In contrast, a flurry of megadeals in the US has made the past three months the second strongest start to the year for deal-making since the turn of the century, according to the Financial Times. Deals worth US$927 billion have been agreed in the US so far, which illustrates that there is optimism in boardrooms (with the help of low interest rates) despite the uncertain market conditions.
In terms of mining deals, Newmont Mining Corp. has offered a special dividend to its current shareholders to win their approval for the US$10 billion takeover of Vancouver-based Goldcorp Inc. Newmont fended off a hostile takeover attempt by Barrick Gold Corp. in March by agreeing a joint venture for the two companies' assets in Nevada.
Newmont's special dividend follows decisions by British Columbia Investment Management Corp. and Paulson & Co. to oppose its deal for Goldcorp. BCIM's decision was mainly due to the "egregious payout" of US$12 million to Goldcorp chairman Ian Telfer. VanEck, one of Newmont's largest investors with a 6% stake, wants the deal to be renegotiated.
S&P Global Market Intelligence has reported that its Pipeline Activity Index (PAI), a measure of exploration and development activity, fell in January to its lowest level for almost three years. PAI measures the level and direction of overall activity in the commodity supply pipeline by incorporating significant drill results, initial resource announcements, significant financings and positive project development milestones into a single comparable index.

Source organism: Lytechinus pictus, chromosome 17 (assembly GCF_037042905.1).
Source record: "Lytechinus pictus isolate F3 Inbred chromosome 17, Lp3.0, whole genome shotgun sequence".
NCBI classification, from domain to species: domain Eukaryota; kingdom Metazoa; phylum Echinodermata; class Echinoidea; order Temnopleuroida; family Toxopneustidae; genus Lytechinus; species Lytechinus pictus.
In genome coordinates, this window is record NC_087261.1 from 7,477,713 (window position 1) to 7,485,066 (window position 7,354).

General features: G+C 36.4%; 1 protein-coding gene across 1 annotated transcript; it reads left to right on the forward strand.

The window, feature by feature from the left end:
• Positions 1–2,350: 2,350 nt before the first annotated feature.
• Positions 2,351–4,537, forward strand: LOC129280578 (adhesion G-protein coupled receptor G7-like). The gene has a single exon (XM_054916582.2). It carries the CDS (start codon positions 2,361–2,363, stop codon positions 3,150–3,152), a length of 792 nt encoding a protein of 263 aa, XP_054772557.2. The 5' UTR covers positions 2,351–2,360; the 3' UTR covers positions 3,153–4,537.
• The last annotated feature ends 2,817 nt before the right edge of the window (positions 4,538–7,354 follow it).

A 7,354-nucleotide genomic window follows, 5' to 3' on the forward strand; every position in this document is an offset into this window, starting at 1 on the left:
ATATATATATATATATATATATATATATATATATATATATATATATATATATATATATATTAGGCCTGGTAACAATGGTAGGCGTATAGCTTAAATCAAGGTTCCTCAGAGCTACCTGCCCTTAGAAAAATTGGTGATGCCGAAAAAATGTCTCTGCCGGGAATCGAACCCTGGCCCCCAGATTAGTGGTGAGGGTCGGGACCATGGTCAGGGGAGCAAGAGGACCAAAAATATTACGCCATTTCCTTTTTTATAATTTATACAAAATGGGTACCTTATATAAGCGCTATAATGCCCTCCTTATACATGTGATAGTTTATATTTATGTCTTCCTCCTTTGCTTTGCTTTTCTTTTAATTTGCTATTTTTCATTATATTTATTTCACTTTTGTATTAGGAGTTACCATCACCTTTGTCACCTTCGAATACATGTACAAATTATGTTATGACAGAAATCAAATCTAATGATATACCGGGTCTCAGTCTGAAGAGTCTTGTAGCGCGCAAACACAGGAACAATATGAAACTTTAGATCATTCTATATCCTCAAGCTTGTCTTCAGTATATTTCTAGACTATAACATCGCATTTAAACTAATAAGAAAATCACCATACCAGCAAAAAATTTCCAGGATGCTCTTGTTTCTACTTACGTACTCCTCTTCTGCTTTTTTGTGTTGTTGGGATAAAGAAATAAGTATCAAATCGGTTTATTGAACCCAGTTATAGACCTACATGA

A Brazilian court has required Vale SA to suspend 13 dams in a decision that delayed the restart of its Brucutu iron ore mine, the company's biggest mine in the state of Minas Gerais. Vale has reported a five-fold rise in fourth-quarter 2018 net income to US$3.79 billion but the company has made a series of write-downs and provisions related to the Feijao tailings dam disaster. These include US$124 million at Feijao (as well as the company's other upstream dams), and the emergency indemnification deals agreed with local authorities will lead to provisions of between US$260 million and US$520 million.
The South African mining industry has turned to the courts to ask for a review of a government mining charter that does not recognise deals already in place, saying it will discourage new investment in the industry. The mining sector has objected to clauses in the charter gazetted in September 2018, particularly one that requires companies to increase black ownership from 26% to 30% on the renewal of leases.
In Australia, Rio Tinto, BHP and Fortescue Metals Group reported that their operations had suffered some impact after cyclones Trevor and Veronica battered the country. Meanwhile, Australia's miners have issued a scathing report suggesting the country's lack of any major tax reform in nearly 20 years has seen it fall behind in competitiveness with competing mining countries.
The World Gold Council has opened the consultation process on a draft of its Responsible Gold Mining Principles, a new framework for investors and consumers that would define what constitutes responsible gold mining.